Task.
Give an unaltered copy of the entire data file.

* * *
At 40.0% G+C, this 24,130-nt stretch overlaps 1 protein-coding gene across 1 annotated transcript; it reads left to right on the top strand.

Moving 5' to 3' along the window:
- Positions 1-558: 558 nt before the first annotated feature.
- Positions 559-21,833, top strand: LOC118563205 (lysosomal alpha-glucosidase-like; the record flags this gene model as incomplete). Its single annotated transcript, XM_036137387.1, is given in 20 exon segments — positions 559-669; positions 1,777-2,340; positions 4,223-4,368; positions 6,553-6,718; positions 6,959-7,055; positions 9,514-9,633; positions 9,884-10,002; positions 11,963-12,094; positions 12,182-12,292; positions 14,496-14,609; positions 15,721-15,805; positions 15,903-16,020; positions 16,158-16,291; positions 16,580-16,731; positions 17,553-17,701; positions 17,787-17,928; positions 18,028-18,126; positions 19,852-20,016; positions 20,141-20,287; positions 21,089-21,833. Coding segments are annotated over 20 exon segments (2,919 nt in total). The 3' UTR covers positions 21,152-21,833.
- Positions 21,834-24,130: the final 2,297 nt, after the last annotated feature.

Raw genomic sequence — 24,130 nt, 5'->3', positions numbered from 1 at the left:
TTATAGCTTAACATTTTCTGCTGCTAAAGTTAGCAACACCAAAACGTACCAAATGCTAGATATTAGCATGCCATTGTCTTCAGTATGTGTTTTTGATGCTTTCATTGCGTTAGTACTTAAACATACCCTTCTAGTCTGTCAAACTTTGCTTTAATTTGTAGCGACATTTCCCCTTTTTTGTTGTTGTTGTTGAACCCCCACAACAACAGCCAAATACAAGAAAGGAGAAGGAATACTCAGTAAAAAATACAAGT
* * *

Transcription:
At 40.0% G+C, this 24,130-nt stretch overlaps 1 protein-coding gene across 1 annotated transcript; it reads left to right on the top strand.

Moving 5' to 3' along the window:
- Positions 1-558: 558 nt before the first annotated feature.
- Positions 559-21,833, top strand: LOC118563205 (lysosomal alpha-glucosidase-like; the record flags this gene model as incomplete). Its single annotated transcript, XM_036137387.1, is given in 20 exon segments — positions 559-669; positions 1,777-2,340; positions 4,223-4,368; positions 6,553-6,718; positions 6,959-7,055; positions 9,514-9,633; positions 9,884-10,002; positions 11,963-12,094; positions 12,182-12,292; positions 14,496-14,609; positions 15,721-15,805; positions 15,903-16,020; positions 16,158-16,291; positions 16,580-16,731; positions 17,553-17,701; positions 17,787-17,928; positions 18,028-18,126; positions 19,852-20,016; positions 20,141-20,287; positions 21,089-21,833. Coding segments are annotated over 20 exon segments (2,919 nt in total). The 3' UTR covers positions 21,152-21,833.
- Positions 21,834-24,130: the final 2,297 nt, after the last annotated feature.

Raw genomic sequence — 24,130 nt, 5'->3', positions numbered from 1 at the left:
TTATAGCTTAACATTTTCTGCTGCTAAAGTTAGCAACACCAAAACGTACCAAATGCTAGATATTAGCATGCCATTGTCTTCAGTATGTGTTTTTGATGCTTTCATTGCGTTAGTACTTAAACATACCCTTCTAGTCTGTCAAACTTTGCTTTAATTTGTAGCGACATTTCCCCTTTTTTGTTGTTGTTGTTGAACCCCCACAACAACAGCCAAATACAAGAAAGGAGAAGGAATACTCAGTAAAAAATACAAGT